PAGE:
Open Access
How to translate text using browser tools
1 January 2017 Challenges of managing a European brown bear population; lessons from Sweden, 1943–2013
Jon E. Swenson, Michael Schneider, Andreas Zedrosser, Arne Söderberg, Robert Franzén, Jonas Kindberg
Author Affiliations +

‘Adaptive management’, which has been defined as the repeated iteration between management action, scientific assessment and revised management action, leading to a strengthened foundation for management, is required by Swedish law to be incorporated into the management of large carnivores. We have evaluated whether the size and/or trend of the brown bear Ursus arctos population in Sweden corresponded to management-decided national objectives during five management regimes during the past 70 years (1943—2013). We found that the objective had been met in only one period, when it had been worded very vaguely. During the last period studied (2008—2013), when management was carried out on the county level and adaptive management was required by the Swedish Government, four of six counties met their trend objectives, but only one of six met the population objectives, although one was close to meeting them. Sociological studies have documented major problems in communication among the members of the county delegations responsible for the management of large carnivores. As adaptive management apparently never has been implemented successfully in brown bear management in Sweden, we recommend that the Delegations for Game Management be mandated to integrate up-to-date, scientifically documented biological information into their decisions. This is not done consistently today. Researchers should be involved in the process to inform about relevant, available information, design testable scientific ‘experiments’ based on the predicted results of management decisions, and evaluate the results in relation to the predictions, perhaps as members of a ‘boundary organization’ consisting of researchers, managers and stakeholders. This would require a new management paradigm, because many in Sweden seem to be skeptical to the idea of involving researchers in management.

Caughley (1977) listed the four general objectives of wildlife management as: 1) make a population increase, 2) make it decrease, 3) harvest it for a continuing yield, or 4) do nothing except monitor the population. Ideally, these objectives should be the result of a planning process, building on a policy-based mission, and resulting in quantifiable objectives that can be evaluated experimentally, usually using a monitoring process, although this ideal situation is rarely met (MacNab 1983, Holechek et al. 2000). It is extremely important for managers to be aware of how wildlife populations have responded to management actions in the past, to better predict how they might respond to new management actions in the future.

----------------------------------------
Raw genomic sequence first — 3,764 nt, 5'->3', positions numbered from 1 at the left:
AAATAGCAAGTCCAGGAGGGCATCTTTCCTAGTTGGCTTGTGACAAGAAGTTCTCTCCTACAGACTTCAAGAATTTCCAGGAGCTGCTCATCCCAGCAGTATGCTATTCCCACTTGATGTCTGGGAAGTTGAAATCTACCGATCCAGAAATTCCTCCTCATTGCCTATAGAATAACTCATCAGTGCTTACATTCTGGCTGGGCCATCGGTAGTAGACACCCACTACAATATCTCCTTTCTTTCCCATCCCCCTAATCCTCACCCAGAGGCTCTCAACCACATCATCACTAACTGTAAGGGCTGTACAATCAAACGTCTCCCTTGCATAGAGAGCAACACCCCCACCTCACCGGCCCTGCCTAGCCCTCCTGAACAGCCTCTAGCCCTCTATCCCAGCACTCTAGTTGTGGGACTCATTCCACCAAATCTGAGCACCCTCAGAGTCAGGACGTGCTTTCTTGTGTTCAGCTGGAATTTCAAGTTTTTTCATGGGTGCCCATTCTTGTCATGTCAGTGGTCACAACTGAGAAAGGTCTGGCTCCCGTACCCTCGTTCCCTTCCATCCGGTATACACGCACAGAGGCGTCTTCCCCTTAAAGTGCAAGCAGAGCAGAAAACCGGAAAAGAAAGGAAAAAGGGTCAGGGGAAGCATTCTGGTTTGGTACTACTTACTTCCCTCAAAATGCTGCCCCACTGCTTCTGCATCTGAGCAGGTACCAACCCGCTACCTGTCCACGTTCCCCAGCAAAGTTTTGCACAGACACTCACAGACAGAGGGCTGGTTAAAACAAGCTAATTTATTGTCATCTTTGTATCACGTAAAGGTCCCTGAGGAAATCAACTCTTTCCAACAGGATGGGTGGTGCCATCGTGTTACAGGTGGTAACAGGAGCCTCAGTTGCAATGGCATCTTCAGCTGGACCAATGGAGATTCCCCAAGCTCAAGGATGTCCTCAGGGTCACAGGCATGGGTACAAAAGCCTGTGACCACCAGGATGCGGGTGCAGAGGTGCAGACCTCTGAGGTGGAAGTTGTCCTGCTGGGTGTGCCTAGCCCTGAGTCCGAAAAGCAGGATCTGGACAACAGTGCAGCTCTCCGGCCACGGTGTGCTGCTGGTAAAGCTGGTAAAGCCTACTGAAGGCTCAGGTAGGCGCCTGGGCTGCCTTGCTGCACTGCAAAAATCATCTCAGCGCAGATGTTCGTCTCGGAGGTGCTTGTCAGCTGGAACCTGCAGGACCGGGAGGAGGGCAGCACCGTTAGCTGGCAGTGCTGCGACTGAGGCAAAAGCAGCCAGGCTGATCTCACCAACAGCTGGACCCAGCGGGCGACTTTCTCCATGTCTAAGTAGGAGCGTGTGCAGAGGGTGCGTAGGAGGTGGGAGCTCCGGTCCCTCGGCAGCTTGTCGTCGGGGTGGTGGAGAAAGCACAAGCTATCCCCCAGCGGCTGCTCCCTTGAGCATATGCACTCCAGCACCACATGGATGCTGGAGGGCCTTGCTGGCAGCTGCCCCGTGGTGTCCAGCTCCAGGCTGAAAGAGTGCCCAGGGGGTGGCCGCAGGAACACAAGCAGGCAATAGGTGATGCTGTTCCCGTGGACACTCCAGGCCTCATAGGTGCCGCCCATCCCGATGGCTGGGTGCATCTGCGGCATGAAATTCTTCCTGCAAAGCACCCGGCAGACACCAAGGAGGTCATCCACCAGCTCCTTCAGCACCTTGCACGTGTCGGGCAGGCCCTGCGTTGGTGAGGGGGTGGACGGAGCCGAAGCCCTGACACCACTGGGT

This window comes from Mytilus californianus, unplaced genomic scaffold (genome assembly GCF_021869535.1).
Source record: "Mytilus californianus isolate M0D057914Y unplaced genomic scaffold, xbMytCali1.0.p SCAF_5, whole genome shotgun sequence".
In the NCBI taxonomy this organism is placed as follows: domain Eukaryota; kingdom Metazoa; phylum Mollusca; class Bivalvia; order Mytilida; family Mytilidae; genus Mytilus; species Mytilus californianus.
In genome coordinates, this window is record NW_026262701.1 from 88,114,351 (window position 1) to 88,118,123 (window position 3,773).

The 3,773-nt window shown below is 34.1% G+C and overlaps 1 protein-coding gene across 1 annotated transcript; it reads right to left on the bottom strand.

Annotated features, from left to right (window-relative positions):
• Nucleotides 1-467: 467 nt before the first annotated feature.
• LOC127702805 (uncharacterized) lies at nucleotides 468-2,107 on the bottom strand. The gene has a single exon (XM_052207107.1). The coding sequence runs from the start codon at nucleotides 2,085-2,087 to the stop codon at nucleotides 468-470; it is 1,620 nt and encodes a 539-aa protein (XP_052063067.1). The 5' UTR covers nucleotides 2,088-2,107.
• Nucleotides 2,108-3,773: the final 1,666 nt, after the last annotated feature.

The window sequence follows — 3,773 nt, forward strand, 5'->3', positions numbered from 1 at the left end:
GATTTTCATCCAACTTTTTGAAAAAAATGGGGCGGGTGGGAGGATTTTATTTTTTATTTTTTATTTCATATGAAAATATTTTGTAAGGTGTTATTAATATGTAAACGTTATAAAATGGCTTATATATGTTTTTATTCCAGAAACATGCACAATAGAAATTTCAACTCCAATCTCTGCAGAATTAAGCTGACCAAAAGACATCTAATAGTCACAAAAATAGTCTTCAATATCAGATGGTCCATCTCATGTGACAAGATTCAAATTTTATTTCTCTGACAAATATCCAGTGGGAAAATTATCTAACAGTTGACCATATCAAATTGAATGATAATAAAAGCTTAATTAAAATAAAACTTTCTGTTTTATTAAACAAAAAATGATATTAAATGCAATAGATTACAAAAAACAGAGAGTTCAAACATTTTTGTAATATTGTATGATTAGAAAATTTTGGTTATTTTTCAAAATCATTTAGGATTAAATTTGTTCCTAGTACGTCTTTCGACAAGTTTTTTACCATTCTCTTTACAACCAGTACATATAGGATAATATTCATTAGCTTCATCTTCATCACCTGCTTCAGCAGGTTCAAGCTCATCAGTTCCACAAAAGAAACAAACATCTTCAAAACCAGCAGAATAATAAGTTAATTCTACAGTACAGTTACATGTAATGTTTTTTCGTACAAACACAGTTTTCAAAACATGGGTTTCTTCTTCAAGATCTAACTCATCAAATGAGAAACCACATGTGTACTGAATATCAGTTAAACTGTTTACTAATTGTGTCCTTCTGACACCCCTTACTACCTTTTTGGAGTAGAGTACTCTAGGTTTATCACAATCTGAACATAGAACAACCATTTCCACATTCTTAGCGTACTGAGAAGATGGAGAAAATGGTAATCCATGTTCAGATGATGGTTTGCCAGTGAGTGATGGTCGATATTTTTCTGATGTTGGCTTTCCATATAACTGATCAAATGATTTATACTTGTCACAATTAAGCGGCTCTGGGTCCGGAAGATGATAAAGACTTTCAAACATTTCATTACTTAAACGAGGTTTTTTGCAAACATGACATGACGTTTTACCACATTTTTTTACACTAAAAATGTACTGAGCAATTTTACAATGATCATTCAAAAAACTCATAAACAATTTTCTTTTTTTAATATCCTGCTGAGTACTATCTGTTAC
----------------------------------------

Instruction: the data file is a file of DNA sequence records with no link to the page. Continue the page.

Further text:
The management of wildlife populations is difficult, because of a lack of adequate knowledge of the system and, perhaps more importantly, the uncertainty surrounding knowledge about demographic parameters and hunter behavior, when relevant, in relation to the management actions (Linnell et al. 2010, Bischof et al. 2012, Attelle et al. 2013). In addition, humans show a number of biases when making decisions, including a tendency to overestimate their ability to predict future events, thus highlighting the need for decision-making models that incorporate uncertainty and feedback on the efficacy of the actions (Riley and Gregory 2012, Iftekhar and Pannell 2015). One such approach is adaptive management, which is the repeated iteration between management action, scientific assessment, and revised management action, leading to a strengthened foundation for management (Enck et al. 2006, Theberge et al. 2006). By explicitly recognizing uncertainty and testing a range of management alternatives over time, adaptive management helps identify and rectify ineffective management more quickly than the more traditional normative approach (Robertson and Hull 2001, Iftekhar and Pannell 2015).

Adaptive management can be passive, involving historical data and research literature to develop hypotheses and a model of system performance, with the intent to assess system changes over time to improve our knowledge of wildlife responses to management. It can also be active, which is management by experiment (Riley and Gregory 2012). Perhaps one of the best-known examples of successful active adaptive management is the management of the harvest of mallards Anasplatyrhynchos in midcontinental North America since 1995 (Conn and Kendall 2004). However, there are few cases of successful retrospective examinations of the response of wildlife populations to management (Linnell et al. 2010, Riley and Gregory 2012, Attelle et al. 2013) and few published descriptions of the sustainable harvest of large carnivores (Linnell et al. 2010).

Swedish public policy regarding the brown bear Ursus arctos has changed greatly through the centuries. Early on, the national policy was to exterminate the species and bounties were introduced in 1647 as a measure to help reach that objective. However, changing opinions among academics, hunters, and the public resulted in a paradigm shift at the end of the 1800s, leading to the abolishment of bounties in 1893 (Swenson et al. 1995). Several other measures to protect bears, such as restrictions on where they could be killed and making any dead bear the property of the State, additionally contributed to the subsequent population increase (Swenson et al. 1995).